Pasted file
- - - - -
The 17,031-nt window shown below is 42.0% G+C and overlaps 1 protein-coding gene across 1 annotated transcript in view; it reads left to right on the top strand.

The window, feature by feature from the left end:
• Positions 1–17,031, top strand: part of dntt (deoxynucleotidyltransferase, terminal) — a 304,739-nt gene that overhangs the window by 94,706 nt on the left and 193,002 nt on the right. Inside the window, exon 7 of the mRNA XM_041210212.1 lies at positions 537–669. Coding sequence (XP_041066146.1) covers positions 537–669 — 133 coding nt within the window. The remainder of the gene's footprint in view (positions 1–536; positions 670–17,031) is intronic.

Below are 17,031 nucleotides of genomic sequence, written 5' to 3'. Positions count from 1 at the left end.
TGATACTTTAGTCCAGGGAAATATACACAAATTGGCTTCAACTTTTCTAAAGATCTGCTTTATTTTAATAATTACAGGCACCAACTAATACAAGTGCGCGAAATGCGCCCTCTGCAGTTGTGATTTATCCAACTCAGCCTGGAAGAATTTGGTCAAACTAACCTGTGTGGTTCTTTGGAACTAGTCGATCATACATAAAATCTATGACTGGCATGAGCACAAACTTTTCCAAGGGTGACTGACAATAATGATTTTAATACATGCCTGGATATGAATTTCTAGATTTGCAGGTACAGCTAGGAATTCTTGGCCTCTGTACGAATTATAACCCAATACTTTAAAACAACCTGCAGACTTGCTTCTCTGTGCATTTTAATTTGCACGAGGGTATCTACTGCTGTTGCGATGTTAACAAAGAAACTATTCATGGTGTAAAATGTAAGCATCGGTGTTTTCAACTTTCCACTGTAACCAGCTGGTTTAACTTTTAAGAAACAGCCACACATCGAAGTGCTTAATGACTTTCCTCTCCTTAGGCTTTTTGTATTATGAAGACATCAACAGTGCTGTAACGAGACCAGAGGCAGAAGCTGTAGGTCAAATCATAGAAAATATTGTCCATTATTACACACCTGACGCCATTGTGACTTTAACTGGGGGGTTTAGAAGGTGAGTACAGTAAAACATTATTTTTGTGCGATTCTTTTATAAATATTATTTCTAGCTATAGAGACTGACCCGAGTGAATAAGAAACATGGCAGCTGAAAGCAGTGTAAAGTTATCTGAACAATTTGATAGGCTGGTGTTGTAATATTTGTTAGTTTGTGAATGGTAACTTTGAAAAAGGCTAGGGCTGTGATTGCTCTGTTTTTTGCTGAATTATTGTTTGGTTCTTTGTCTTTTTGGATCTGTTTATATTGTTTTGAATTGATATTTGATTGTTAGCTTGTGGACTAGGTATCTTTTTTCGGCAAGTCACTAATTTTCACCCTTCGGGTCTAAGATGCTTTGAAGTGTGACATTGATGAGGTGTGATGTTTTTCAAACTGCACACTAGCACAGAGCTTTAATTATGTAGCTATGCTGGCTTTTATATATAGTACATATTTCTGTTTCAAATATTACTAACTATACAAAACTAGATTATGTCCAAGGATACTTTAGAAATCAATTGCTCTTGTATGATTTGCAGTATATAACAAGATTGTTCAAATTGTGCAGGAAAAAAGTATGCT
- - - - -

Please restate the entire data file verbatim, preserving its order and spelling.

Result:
The 17,031-nt window shown below is 42.0% G+C and overlaps 1 protein-coding gene across 1 annotated transcript in view; it reads left to right on the top strand.

The window, feature by feature from the left end:
• Positions 1–17,031, top strand: part of dntt (deoxynucleotidyltransferase, terminal) — a 304,739-nt gene that overhangs the window by 94,706 nt on the left and 193,002 nt on the right. Inside the window, exon 7 of the mRNA XM_041210212.1 lies at positions 537–669. Coding sequence (XP_041066146.1) covers positions 537–669 — 133 coding nt within the window. The remainder of the gene's footprint in view (positions 1–536; positions 670–17,031) is intronic.

Below are 17,031 nucleotides of genomic sequence, written 5' to 3'. Positions count from 1 at the left end.
TGATACTTTAGTCCAGGGAAATATACACAAATTGGCTTCAACTTTTCTAAAGATCTGCTTTATTTTAATAATTACAGGCACCAACTAATACAAGTGCGCGAAATGCGCCCTCTGCAGTTGTGATTTATCCAACTCAGCCTGGAAGAATTTGGTCAAACTAACCTGTGTGGTTCTTTGGAACTAGTCGATCATACATAAAATCTATGACTGGCATGAGCACAAACTTTTCCAAGGGTGACTGACAATAATGATTTTAATACATGCCTGGATATGAATTTCTAGATTTGCAGGTACAGCTAGGAATTCTTGGCCTCTGTACGAATTATAACCCAATACTTTAAAACAACCTGCAGACTTGCTTCTCTGTGCATTTTAATTTGCACGAGGGTATCTACTGCTGTTGCGATGTTAACAAAGAAACTATTCATGGTGTAAAATGTAAGCATCGGTGTTTTCAACTTTCCACTGTAACCAGCTGGTTTAACTTTTAAGAAACAGCCACACATCGAAGTGCTTAATGACTTTCCTCTCCTTAGGCTTTTTGTATTATGAAGACATCAACAGTGCTGTAACGAGACCAGAGGCAGAAGCTGTAGGTCAAATCATAGAAAATATTGTCCATTATTACACACCTGACGCCATTGTGACTTTAACTGGGGGGTTTAGAAGGTGAGTACAGTAAAACATTATTTTTGTGCGATTCTTTTATAAATATTATTTCTAGCTATAGAGACTGACCCGAGTGAATAAGAAACATGGCAGCTGAAAGCAGTGTAAAGTTATCTGAACAATTTGATAGGCTGGTGTTGTAATATTTGTTAGTTTGTGAATGGTAACTTTGAAAAAGGCTAGGGCTGTGATTGCTCTGTTTTTTGCTGAATTATTGTTTGGTTCTTTGTCTTTTTGGATCTGTTTATATTGTTTTGAATTGATATTTGATTGTTAGCTTGTGGACTAGGTATCTTTTTTCGGCAAGTCACTAATTTTCACCCTTCGGGTCTAAGATGCTTTGAAGTGTGACATTGATGAGGTGTGATGTTTTTCAAACTGCACACTAGCACAGAGCTTTAATTATGTAGCTATGCTGGCTTTTATATATAGTACATATTTCTGTTTCAAATATTACTAACTATACAAAACTAGATTATGTCCAAGGATACTTTAGAAATCAATTGCTCTTGTATGATTTGCAGTATATAACAAGATTGTTCAAATTGTGCAGGAAAAAAGTATGCT